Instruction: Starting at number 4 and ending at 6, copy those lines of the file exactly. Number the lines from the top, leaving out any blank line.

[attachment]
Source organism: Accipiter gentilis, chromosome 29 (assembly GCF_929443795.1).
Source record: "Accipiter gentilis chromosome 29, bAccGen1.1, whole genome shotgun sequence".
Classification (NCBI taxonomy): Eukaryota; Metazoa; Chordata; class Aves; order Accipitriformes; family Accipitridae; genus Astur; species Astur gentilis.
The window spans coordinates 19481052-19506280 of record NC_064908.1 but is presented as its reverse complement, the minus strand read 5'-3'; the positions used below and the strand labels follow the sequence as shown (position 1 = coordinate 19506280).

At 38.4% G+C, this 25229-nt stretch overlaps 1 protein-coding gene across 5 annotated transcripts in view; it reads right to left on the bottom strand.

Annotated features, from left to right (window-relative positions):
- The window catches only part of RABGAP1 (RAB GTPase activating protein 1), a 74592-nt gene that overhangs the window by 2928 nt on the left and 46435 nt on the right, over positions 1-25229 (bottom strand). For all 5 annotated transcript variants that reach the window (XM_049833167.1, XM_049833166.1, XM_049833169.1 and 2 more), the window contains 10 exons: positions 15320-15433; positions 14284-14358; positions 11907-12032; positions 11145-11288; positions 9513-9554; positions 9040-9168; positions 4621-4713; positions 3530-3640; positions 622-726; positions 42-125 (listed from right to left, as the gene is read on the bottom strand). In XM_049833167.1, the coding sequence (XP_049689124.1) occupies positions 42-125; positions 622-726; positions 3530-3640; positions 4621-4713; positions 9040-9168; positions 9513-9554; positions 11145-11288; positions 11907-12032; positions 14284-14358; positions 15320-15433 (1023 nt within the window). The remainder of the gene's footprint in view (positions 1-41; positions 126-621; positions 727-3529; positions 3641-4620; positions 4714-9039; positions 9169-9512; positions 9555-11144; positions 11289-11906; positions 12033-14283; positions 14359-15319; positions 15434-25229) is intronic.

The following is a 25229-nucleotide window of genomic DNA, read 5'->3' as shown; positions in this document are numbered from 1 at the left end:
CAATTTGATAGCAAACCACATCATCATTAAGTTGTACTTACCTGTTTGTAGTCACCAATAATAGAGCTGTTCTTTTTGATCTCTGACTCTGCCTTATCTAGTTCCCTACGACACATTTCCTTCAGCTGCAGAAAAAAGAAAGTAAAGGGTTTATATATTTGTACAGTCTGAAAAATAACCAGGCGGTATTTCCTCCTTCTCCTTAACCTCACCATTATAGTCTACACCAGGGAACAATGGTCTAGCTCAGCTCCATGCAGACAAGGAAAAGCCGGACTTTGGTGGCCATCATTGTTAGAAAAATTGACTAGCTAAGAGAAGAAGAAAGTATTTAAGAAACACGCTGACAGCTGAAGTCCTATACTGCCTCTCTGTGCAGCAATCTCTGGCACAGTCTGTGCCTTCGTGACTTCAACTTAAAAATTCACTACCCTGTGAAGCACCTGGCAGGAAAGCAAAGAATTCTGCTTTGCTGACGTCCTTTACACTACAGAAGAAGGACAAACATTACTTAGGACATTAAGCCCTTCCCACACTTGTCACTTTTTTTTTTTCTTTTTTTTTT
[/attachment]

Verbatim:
The window spans coordinates 19481052-19506280 of record NC_064908.1 but is presented as its reverse complement, the minus strand read 5'-3'; the positions used below and the strand labels follow the sequence as shown (position 1 = coordinate 19506280).

At 38.4% G+C, this 25229-nt stretch overlaps 1 protein-coding gene across 5 annotated transcripts in view; it reads right to left on the bottom strand.

Annotated features, from left to right (window-relative positions):